Scientists revive ‘Zombie’ virus after 50,000 years trapped in Siberia’s permafrost
As our world continues to warm, vast areas of permafrost are rapidly melting, releasing material that has been trapped for up to a million years. This includes countless many microbes that have been dormant for hundreds of millennia.
To study these emerging microbes, scientists at the French National Center for Scientific Research have already revived a number of these “zombie viruses” from the Siberian permafrost, including one believed to be nearly 50,000 years old—a record age for a frozen virus to return to a state capable of infecting other organisms.
The team behind the study, led by microbiologist Jean-Marie, says these ancient viruses are a potentially significant threat to public health, and further research is needed to assess the danger these infectious agents may pose when permafrost thaws. melt.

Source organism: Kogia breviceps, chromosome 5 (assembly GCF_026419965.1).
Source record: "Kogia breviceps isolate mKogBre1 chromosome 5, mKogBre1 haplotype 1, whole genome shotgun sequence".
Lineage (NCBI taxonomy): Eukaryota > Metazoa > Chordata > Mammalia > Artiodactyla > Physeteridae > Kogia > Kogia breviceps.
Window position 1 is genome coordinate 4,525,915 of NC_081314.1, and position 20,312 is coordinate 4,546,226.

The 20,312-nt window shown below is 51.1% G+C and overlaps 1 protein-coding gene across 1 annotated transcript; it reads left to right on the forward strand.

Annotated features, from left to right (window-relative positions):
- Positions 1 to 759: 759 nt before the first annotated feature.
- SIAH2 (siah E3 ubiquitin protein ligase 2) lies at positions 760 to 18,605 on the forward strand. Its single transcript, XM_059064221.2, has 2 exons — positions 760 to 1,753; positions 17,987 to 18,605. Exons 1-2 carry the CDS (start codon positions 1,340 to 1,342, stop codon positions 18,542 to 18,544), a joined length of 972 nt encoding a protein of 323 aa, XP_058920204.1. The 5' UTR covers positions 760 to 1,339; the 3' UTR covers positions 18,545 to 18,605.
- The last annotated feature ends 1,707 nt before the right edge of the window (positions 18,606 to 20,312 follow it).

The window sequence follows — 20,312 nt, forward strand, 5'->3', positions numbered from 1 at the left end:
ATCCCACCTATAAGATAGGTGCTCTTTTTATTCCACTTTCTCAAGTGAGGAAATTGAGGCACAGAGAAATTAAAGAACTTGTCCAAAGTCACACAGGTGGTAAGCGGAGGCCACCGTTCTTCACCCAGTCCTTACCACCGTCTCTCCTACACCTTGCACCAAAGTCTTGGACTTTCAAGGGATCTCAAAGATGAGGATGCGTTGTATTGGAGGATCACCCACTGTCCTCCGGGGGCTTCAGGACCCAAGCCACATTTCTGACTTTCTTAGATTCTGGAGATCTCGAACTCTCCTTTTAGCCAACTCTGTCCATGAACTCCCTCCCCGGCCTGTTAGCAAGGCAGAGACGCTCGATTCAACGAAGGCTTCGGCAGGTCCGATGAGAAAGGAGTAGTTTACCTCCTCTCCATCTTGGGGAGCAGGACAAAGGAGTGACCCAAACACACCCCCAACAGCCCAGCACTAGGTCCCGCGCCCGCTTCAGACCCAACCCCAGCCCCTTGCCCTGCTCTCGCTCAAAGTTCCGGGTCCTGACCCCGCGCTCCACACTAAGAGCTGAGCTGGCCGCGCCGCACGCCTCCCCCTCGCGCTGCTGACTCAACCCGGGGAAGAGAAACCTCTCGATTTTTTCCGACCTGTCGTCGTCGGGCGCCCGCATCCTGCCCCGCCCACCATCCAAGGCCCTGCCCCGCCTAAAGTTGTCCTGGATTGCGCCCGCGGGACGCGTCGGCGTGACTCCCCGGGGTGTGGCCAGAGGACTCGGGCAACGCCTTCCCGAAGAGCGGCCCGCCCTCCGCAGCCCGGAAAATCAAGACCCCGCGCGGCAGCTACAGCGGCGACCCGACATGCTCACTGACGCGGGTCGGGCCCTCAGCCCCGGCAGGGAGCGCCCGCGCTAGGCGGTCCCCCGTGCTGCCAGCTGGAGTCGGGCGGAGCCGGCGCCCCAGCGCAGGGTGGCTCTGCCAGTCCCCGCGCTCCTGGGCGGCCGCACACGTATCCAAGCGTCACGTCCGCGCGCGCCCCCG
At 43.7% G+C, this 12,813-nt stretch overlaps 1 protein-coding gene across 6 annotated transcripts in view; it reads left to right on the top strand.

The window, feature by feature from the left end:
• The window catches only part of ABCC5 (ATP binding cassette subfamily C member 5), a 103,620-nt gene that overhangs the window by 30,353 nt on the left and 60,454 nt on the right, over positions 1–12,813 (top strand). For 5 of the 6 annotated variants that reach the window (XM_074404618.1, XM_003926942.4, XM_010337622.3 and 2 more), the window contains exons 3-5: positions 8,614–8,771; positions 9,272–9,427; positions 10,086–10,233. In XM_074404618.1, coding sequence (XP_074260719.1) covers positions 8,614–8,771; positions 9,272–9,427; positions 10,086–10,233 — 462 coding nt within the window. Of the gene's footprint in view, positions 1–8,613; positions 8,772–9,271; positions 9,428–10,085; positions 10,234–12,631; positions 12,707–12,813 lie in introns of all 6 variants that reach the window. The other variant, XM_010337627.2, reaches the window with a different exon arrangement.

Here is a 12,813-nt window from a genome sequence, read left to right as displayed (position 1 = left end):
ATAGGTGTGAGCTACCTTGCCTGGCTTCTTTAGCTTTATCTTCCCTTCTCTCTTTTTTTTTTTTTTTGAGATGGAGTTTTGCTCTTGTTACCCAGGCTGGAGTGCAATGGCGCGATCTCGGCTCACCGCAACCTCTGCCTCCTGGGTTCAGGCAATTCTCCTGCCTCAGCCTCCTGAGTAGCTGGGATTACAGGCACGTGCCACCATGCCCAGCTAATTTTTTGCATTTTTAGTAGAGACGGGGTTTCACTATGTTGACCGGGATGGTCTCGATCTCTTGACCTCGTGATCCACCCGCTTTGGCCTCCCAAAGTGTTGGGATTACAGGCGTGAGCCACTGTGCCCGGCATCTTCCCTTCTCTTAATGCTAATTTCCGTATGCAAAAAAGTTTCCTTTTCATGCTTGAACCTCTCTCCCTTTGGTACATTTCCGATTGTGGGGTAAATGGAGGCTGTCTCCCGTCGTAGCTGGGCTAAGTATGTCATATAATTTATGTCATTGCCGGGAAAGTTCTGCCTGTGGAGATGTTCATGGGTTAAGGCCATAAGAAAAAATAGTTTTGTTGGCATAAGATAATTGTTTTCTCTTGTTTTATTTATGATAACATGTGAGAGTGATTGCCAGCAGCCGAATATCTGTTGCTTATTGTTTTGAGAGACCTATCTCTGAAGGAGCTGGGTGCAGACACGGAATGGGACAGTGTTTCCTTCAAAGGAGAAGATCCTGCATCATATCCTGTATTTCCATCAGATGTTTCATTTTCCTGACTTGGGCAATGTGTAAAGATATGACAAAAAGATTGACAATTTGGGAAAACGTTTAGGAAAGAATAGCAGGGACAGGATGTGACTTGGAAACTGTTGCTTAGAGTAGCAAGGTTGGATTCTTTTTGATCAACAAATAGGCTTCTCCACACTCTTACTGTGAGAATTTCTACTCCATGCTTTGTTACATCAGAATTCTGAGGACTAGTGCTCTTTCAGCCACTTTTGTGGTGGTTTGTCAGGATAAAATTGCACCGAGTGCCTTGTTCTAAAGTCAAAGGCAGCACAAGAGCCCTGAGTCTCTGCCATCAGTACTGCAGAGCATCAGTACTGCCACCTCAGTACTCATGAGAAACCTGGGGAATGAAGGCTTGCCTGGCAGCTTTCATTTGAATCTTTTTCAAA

Researchers warn that this may only be the tip of the iceberg:
“A quarter of the Northern Hemisphere is under permanently frozen ground, called permafrost,” the researchers wrote in the paper.
“Due to a warming climate, the irreversible thawing of permafrost releases organic matter frozen for up to a million years, most of which decomposes into carbon dioxide and methane, further enhancing the greenhouse effect. Some of this organic matter also consists of reanimated cellular microbes (prokaryotes, single-celled eukaryotes) as well as viruses that have remained latent since prehistoric times.”
According to Global news:
In 2014, the same researchers found a A 30,000 year old virus trapped in the permafrost, the BBC reported. The discovery was ground-breaking because after so much time the virus was still able to infect organisms. But now they’ve beaten their own record by reviving a virus that’s 48,500 years old.
“If the authors do indeed isolate living viruses from ancient permafrost, it’s likely that even smaller, simpler mammalian viruses could also survive frozen for centuries,” said virologist Eric Delwart of the University of California, San Francisco. A new scientist.